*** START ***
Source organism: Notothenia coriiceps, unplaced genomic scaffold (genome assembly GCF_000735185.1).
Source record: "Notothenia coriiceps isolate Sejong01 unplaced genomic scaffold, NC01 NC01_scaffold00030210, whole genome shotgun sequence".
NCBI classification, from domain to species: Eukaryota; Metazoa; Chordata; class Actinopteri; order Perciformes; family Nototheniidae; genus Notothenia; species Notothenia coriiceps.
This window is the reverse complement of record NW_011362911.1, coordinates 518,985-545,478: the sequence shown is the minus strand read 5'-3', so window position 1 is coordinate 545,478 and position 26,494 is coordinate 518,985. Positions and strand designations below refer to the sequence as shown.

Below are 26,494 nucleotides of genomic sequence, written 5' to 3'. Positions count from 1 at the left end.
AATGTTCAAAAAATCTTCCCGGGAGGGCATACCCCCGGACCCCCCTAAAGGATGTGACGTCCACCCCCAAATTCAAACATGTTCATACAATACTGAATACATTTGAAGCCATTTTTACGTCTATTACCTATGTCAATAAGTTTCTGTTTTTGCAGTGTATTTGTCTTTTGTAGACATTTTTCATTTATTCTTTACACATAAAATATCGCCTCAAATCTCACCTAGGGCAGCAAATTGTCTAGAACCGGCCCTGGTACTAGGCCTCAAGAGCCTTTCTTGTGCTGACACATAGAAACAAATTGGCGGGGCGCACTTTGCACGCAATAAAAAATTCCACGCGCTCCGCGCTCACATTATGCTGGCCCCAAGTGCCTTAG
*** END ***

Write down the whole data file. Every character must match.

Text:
Source organism: Notothenia coriiceps, unplaced genomic scaffold (genome assembly GCF_000735185.1).
Source record: "Notothenia coriiceps isolate Sejong01 unplaced genomic scaffold, NC01 NC01_scaffold00030210, whole genome shotgun sequence".
NCBI classification, from domain to species: Eukaryota; Metazoa; Chordata; class Actinopteri; order Perciformes; family Nototheniidae; genus Notothenia; species Notothenia coriiceps.
This window is the reverse complement of record NW_011362911.1, coordinates 518,985-545,478: the sequence shown is the minus strand read 5'-3', so window position 1 is coordinate 545,478 and position 26,494 is coordinate 518,985. Positions and strand designations below refer to the sequence as shown.

Below are 26,494 nucleotides of genomic sequence, written 5' to 3'. Positions count from 1 at the left end.
AATGTTCAAAAAATCTTCCCGGGAGGGCATACCCCCGGACCCCCCTAAAGGATGTGACGTCCACCCCCAAATTCAAACATGTTCATACAATACTGAATACATTTGAAGCCATTTTTACGTCTATTACCTATGTCAATAAGTTTCTGTTTTTGCAGTGTATTTGTCTTTTGTAGACATTTTTCATTTATTCTTTACACATAAAATATCGCCTCAAATCTCACCTAGGGCAGCAAATTGTCTAGAACCGGCCCTGGTACTAGGCCTCAAGAGCCTTTCTTGTGCTGACACATAGAAACAAATTGGCGGGGCGCACTTTGCACGCAATAAAAAATTCCACGCGCTCCGCGCTCACATTATGCTGGCCCCAAGTGCCTTAG